As it happens, you start putting thoughts in a line and all of sudden a pattern emerges. Here is my pattern: social media services are showing growing signs of overlap: Facebook becoming more twitteresque, LinkediIn trying to become a little more facebookish, all impinge on the presence and messaging domains. In a previous couple of posts I tried to figure out who will survive, but what if I was able to redesign Social Media from the ground up with the user perspective in mind, would they be different?
You bet they would! At the moment the integration work is mostly done by the user: synchronizing statuses, endlessly migrating “friends” to “connections” to “followers/followed”
- peripheric applicative spokes (call them “devices”) would be connected to a central services hub via API interfaces, so that I could add new devices much in the same way I add a new printer to a computer
- central services should include:
- identity management – a true, user-oriented single sign-on
- directory services – am I the only one who felt stoopid having to rebuild on FB the contact list I had on Plaxo, which is the same as the one I have on LinkedIn. And now, Twitter (yes, Alex, that’s the friggin’ price of being a late adopter !)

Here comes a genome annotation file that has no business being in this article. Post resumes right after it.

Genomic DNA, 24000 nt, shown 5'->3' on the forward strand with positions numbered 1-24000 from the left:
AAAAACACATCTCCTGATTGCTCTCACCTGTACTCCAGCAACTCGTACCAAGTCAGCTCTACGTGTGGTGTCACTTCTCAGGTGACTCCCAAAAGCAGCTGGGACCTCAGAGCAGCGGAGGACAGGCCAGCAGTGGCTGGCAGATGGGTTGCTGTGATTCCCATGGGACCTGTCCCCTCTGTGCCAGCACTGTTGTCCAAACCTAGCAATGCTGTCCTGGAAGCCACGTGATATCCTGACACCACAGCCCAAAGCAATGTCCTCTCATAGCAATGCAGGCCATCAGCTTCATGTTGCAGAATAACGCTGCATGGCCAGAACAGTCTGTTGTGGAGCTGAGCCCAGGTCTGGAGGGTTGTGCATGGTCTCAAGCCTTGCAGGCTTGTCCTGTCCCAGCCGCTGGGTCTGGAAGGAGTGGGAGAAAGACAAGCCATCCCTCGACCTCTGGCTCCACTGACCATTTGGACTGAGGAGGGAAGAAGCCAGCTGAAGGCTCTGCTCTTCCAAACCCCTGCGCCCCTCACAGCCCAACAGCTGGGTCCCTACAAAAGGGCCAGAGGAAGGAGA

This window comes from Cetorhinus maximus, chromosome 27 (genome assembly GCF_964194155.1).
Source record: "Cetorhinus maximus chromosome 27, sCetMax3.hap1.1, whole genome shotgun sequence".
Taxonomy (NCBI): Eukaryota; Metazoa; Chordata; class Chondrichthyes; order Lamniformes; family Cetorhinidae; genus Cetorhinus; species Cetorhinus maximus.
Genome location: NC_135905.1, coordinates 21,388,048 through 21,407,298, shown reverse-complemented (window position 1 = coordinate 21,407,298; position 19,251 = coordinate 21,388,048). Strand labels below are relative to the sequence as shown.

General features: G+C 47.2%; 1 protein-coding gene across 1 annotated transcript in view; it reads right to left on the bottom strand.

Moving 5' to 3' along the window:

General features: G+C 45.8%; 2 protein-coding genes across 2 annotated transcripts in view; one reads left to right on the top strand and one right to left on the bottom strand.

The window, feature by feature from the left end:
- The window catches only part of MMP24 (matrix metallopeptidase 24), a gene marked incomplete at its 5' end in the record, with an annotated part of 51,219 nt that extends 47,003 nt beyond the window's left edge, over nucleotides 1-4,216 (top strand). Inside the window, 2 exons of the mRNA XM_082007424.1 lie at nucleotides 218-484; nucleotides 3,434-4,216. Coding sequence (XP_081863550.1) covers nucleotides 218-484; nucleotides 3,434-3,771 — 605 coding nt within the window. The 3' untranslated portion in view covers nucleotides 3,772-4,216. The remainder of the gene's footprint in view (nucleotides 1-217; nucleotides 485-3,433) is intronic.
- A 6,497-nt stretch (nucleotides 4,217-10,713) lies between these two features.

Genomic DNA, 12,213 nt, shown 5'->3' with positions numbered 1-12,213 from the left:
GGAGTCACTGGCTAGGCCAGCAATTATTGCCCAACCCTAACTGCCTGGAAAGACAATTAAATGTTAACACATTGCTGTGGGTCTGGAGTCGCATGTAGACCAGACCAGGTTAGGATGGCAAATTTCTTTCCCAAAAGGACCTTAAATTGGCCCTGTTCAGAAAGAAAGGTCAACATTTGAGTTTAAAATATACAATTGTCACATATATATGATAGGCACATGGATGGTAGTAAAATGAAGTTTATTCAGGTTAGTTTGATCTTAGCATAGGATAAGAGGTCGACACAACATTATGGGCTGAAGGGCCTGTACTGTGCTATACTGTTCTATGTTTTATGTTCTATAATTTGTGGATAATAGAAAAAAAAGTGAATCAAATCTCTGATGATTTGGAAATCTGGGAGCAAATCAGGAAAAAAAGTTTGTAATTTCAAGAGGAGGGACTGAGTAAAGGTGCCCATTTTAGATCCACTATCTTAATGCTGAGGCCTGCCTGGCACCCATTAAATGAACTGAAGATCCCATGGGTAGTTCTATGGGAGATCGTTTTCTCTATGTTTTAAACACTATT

- alerting – devices are lenses through which we look at the socially shared social world. I want to be free to decide which lens I’m going to use, but the landscape should be the same. It may have more/less resolution, more/less movement, more of a business focus than a personal focus, but also allow me to change my mind as I can change the lens of my camera and turn it from a portrait machine into a superzoom
- and – perhaps – could be encrypted on a USB key I can take from a computer to an Internet Café terminal without having to worry about forgeries and phishing. You protect the key et voila
- all UGC should be easily exportable (universal XML, anyone?) so that I could roam from one service to a competing one without having to rebuild my story every time. It’s MY stuff, not theirs ! A little like when I change jobs, my PC might remain with my employer, but not so what’s in my brain.
I can well see how the 800-pound gorilla of Facebook wouldn’t want to give away its headstart, so none of this stands much of a chance, but removing barriers to adoption would ultimately benefit ALL “devices”; and since none of these people would trust anyone else, it looks like the only possible solution is an OpenID on steroids or some form of open standards effort.